Shayna Devlin, PhD Final Oral Examination: '“Whatever the World Admires in a Prince”: Robert Stewart Duke of Albany, Power, Politics, and Family in Late Medieval Scotland"
Date and Time
Robert Stewart, first duke of Albany (c. 1340-1420), is best remembered for his role as regent for three kings, Robert II, Robert III, and James I, and his likely murder of his nephew, David, duke of Rothesay. Over his sixty year career Albany amassed a formidable land and power base in Scotland that allowed him to dominate Scottish politics in the place of three kings, and weather the grisly upsets and scandals of the early Stewart dynasty. This dissertation details the methods and strategies Albany used to obtain and maintain this prominent place in Scottish politics such as his use of marriage alliances, personal bonds, and patronage to court the Scottish nobility, his presentation of himself as a prince of Scotland, his fulfillment of the position of guardian, lieutenant, and governor in keeping with wider medieval European ideas of regency, and his complex relationship with religion and the Catholic church in Scotland. Albany exercised royal power in Scotland without being king; as such, he needed to form relationships with the elite of Scotland and present himself as the face of the royal dynasty in order to effectively rule Scotland in place of the kings.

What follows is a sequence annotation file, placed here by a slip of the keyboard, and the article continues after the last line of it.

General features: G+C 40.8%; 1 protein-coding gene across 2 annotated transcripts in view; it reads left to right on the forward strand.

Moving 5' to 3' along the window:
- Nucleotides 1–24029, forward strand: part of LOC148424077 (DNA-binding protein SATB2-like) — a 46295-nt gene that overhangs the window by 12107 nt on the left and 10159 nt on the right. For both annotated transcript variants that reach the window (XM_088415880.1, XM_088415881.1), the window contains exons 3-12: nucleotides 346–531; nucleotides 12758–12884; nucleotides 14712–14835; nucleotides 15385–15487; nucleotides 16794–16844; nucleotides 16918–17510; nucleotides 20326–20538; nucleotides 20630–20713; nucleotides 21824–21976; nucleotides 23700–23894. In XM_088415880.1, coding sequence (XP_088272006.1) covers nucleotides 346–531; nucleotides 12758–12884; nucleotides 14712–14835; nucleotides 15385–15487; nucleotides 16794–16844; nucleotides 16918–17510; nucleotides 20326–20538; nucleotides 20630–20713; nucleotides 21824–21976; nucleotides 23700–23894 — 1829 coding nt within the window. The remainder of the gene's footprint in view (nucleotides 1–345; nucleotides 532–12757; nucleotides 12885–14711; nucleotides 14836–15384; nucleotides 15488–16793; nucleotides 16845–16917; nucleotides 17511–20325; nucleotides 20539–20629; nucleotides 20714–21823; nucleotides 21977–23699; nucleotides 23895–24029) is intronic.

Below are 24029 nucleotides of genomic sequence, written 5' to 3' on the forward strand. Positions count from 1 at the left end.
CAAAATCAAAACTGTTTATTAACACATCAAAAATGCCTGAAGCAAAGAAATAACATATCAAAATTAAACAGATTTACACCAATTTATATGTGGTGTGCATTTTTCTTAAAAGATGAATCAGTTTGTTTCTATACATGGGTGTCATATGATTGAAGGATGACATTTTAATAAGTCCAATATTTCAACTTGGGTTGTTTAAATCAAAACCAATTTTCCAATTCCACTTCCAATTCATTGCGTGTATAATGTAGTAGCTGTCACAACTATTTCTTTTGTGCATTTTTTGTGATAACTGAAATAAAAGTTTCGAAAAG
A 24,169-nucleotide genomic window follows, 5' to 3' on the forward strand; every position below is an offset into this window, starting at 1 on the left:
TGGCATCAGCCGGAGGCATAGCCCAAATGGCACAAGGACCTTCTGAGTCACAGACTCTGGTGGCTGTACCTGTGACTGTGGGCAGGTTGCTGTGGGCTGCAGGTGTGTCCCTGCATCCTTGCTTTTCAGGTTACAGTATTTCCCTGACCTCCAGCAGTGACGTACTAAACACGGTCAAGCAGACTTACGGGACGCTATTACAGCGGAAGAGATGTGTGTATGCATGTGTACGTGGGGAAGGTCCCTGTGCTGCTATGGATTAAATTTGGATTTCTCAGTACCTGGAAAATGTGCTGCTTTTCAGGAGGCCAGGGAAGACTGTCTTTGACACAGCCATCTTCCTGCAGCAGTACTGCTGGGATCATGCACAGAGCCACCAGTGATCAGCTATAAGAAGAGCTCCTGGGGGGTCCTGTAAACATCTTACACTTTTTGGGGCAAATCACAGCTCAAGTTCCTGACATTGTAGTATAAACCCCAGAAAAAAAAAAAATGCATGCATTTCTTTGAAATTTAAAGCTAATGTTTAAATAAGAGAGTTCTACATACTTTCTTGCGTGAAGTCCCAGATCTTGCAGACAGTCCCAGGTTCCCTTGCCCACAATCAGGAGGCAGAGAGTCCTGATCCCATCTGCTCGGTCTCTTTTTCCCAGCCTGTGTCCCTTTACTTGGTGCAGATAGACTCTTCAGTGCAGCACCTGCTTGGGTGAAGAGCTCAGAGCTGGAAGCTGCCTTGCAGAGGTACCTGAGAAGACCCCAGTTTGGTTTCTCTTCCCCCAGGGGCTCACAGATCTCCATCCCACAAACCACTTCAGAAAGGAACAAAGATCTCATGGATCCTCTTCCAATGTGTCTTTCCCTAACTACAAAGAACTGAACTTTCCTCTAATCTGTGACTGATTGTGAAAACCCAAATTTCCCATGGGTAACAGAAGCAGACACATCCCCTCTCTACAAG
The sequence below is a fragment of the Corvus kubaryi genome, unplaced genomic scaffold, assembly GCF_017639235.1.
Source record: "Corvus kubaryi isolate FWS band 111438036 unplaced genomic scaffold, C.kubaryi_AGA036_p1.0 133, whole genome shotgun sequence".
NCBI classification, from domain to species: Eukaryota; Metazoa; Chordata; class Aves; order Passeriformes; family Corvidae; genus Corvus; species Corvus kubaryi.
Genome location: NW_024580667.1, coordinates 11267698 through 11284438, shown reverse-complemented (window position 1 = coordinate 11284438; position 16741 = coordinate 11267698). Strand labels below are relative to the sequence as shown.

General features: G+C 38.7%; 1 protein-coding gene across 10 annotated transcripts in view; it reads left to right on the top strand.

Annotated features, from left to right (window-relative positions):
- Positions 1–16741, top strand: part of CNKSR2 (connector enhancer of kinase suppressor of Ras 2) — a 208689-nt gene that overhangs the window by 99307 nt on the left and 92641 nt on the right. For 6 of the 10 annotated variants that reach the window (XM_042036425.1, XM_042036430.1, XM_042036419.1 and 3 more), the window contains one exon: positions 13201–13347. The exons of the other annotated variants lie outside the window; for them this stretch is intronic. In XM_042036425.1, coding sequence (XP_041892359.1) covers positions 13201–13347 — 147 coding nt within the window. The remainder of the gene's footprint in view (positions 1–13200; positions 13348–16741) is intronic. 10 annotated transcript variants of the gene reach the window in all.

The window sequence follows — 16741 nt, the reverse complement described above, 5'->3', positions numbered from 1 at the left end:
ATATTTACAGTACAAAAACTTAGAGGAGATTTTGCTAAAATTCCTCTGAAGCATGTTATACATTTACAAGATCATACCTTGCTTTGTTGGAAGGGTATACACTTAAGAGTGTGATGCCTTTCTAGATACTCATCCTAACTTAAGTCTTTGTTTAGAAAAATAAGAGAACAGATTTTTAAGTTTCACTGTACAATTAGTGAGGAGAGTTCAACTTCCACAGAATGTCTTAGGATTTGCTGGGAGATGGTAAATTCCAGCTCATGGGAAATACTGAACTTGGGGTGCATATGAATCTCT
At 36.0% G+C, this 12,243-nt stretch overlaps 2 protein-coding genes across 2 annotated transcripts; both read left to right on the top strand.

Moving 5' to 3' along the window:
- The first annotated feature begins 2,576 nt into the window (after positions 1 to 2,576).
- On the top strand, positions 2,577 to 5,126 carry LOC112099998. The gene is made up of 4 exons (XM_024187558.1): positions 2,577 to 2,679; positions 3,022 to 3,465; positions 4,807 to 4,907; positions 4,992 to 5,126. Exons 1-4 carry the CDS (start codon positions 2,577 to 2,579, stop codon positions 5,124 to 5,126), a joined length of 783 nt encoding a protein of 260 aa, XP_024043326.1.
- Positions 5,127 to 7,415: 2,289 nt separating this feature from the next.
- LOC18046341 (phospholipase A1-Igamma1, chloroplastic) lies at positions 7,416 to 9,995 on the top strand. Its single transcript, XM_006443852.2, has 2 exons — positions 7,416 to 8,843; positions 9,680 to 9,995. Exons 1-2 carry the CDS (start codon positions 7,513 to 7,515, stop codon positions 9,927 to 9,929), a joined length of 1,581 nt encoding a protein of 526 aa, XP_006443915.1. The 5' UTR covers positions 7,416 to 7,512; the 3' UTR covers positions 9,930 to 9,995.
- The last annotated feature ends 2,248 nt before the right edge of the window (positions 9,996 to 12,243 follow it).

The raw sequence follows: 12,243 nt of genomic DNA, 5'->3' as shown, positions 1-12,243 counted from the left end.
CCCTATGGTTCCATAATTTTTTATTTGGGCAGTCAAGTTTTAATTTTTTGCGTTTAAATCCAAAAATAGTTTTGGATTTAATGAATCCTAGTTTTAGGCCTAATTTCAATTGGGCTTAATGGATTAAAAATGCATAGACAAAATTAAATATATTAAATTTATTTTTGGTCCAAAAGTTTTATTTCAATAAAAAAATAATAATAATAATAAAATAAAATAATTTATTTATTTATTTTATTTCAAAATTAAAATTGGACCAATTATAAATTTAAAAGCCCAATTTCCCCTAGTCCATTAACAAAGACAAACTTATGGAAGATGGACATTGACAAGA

Advisor: Dr. Elizabeth Ewan
Examining Committee Members:
Dr. Susannah Ferreira
Dr. Peter Goddard
External Examiner:Dr. Michael Brown
University of St. Andrews, Scotland
Chair: Dr. Norman Smith